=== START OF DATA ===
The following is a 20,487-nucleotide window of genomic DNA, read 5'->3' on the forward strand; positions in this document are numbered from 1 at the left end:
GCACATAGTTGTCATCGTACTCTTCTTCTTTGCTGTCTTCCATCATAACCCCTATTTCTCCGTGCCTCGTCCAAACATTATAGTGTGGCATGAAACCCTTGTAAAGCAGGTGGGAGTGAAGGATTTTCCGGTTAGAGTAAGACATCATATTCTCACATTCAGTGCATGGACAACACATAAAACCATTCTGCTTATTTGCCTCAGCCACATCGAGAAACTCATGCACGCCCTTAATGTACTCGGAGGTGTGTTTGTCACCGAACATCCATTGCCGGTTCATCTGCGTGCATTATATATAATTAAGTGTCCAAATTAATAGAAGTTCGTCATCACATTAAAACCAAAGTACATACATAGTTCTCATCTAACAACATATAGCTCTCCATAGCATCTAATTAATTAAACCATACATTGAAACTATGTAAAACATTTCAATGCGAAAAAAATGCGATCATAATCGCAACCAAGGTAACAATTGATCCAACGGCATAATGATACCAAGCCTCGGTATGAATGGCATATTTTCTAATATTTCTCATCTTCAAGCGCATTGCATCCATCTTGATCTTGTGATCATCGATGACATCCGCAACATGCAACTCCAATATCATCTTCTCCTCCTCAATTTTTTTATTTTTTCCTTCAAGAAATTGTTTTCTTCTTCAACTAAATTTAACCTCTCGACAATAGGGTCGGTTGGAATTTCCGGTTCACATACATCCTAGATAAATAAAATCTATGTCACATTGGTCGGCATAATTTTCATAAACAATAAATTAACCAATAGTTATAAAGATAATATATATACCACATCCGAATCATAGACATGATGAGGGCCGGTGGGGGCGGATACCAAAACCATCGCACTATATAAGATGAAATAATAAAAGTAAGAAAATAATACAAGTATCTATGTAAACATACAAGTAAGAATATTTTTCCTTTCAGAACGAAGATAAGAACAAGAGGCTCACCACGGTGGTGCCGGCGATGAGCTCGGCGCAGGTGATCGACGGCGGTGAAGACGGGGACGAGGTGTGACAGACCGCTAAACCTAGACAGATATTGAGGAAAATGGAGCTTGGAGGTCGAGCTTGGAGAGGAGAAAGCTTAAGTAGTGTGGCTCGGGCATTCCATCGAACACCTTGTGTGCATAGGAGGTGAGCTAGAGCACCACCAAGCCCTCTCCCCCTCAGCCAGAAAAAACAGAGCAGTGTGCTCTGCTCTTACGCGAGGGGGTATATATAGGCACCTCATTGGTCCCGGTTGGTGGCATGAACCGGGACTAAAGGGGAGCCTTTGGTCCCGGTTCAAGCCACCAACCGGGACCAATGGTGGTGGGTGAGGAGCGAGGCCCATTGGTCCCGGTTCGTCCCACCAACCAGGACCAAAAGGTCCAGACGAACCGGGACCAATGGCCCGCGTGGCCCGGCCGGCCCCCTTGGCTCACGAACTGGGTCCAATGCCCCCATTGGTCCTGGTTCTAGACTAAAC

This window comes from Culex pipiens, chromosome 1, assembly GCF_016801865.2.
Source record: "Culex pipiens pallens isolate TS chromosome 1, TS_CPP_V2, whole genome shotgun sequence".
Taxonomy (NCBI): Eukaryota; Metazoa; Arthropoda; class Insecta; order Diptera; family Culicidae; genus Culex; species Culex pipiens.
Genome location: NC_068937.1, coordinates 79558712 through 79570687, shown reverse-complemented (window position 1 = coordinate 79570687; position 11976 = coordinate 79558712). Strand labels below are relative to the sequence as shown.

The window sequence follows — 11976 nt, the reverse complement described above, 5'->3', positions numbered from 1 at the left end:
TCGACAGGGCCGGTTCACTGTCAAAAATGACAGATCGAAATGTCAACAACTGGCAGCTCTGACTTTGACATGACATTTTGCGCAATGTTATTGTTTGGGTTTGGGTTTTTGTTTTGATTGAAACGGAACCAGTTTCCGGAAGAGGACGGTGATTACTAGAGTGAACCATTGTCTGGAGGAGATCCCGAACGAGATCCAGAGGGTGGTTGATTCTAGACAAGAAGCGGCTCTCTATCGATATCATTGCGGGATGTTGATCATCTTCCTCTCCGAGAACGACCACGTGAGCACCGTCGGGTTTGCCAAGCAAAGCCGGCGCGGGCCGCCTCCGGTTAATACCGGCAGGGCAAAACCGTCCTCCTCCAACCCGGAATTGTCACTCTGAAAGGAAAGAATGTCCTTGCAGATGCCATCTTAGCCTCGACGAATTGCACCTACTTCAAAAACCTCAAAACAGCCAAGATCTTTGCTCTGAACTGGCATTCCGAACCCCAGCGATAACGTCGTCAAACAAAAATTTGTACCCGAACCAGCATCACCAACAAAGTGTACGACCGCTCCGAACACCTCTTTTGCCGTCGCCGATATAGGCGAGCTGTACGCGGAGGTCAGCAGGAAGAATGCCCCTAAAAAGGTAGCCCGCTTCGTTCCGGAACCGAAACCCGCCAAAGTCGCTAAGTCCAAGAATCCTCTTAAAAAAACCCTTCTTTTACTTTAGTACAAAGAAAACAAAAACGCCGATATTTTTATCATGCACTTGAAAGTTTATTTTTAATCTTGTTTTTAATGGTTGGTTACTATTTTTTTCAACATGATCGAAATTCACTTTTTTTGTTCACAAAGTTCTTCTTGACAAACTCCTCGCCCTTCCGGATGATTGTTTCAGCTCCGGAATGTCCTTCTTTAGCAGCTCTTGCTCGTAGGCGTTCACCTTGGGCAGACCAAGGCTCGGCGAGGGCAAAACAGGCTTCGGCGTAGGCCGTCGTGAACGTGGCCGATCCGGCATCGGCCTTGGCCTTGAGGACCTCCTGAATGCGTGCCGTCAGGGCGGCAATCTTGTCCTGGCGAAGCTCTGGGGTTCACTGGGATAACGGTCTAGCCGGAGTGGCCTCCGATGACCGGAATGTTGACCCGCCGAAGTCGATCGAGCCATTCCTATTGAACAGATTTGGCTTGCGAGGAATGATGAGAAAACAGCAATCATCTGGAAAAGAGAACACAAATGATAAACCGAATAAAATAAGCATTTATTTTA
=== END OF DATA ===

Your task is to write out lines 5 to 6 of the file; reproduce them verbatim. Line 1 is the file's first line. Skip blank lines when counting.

Taxonomy (NCBI): Eukaryota; Metazoa; Arthropoda; class Insecta; order Diptera; family Culicidae; genus Culex; species Culex pipiens.
Genome location: NC_068937.1, coordinates 79558712 through 79570687, shown reverse-complemented (window position 1 = coordinate 79570687; position 11976 = coordinate 79558712). Strand labels below are relative to the sequence as shown.